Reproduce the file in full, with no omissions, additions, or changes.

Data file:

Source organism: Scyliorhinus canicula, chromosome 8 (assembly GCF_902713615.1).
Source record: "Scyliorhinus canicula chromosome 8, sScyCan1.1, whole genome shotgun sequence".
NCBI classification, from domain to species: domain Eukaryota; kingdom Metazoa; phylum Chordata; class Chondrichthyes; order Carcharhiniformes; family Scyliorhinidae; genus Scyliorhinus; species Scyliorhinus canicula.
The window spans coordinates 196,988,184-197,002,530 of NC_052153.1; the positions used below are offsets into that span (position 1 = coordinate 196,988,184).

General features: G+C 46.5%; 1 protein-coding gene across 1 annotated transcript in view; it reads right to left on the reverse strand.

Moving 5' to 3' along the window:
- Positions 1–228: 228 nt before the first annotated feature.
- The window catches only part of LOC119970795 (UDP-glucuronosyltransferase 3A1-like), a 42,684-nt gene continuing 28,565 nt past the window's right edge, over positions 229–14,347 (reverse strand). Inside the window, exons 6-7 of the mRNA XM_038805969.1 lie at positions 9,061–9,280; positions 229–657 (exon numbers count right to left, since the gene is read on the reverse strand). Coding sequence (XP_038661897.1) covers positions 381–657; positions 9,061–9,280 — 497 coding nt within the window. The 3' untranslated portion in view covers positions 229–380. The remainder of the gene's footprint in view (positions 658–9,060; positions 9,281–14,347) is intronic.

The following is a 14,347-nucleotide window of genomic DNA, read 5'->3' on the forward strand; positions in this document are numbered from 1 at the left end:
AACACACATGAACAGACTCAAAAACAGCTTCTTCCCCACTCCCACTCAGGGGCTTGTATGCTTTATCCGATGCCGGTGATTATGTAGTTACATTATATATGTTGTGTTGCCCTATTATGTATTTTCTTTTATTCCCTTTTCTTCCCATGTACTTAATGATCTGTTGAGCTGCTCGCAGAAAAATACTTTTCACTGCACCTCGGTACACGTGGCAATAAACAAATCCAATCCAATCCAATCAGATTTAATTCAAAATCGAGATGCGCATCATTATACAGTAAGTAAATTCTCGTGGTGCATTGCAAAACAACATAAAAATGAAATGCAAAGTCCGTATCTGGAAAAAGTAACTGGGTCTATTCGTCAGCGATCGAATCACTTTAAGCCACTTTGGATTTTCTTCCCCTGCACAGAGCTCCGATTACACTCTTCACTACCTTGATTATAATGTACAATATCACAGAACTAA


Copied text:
Source organism: Scyliorhinus canicula, chromosome 8 (assembly GCF_902713615.1).
Source record: "Scyliorhinus canicula chromosome 8, sScyCan1.1, whole genome shotgun sequence".
NCBI classification, from domain to species: domain Eukaryota; kingdom Metazoa; phylum Chordata; class Chondrichthyes; order Carcharhiniformes; family Scyliorhinidae; genus Scyliorhinus; species Scyliorhinus canicula.
The window spans coordinates 196,988,184-197,002,530 of NC_052153.1; the positions used below are offsets into that span (position 1 = coordinate 196,988,184).

General features: G+C 46.5%; 1 protein-coding gene across 1 annotated transcript in view; it reads right to left on the reverse strand.

Moving 5' to 3' along the window:
- Positions 1–228: 228 nt before the first annotated feature.
- The window catches only part of LOC119970795 (UDP-glucuronosyltransferase 3A1-like), a 42,684-nt gene continuing 28,565 nt past the window's right edge, over positions 229–14,347 (reverse strand). Inside the window, exons 6-7 of the mRNA XM_038805969.1 lie at positions 9,061–9,280; positions 229–657 (exon numbers count right to left, since the gene is read on the reverse strand). Coding sequence (XP_038661897.1) covers positions 381–657; positions 9,061–9,280 — 497 coding nt within the window. The 3' untranslated portion in view covers positions 229–380. The remainder of the gene's footprint in view (positions 658–9,060; positions 9,281–14,347) is intronic.

The following is a 14,347-nucleotide window of genomic DNA, read 5'->3' on the forward strand; positions in this document are numbered from 1 at the left end:
AACACACATGAACAGACTCAAAAACAGCTTCTTCCCCACTCCCACTCAGGGGCTTGTATGCTTTATCCGATGCCGGTGATTATGTAGTTACATTATATATGTTGTGTTGCCCTATTATGTATTTTCTTTTATTCCCTTTTCTTCCCATGTACTTAATGATCTGTTGAGCTGCTCGCAGAAAAATACTTTTCACTGCACCTCGGTACACGTGGCAATAAACAAATCCAATCCAATCCAATCAGATTTAATTCAAAATCGAGATGCGCATCATTATACAGTAAGTAAATTCTCGTGGTGCATTGCAAAACAACATAAAAATGAAATGCAAAGTCCGTATCTGGAAAAAGTAACTGGGTCTATTCGTCAGCGATCGAATCACTTTAAGCCACTTTGGATTTTCTTCCCCTGCACAGAGCTCCGATTACACTCTTCACTACCTTGATTATAATGTACAATATCACAGAACTAA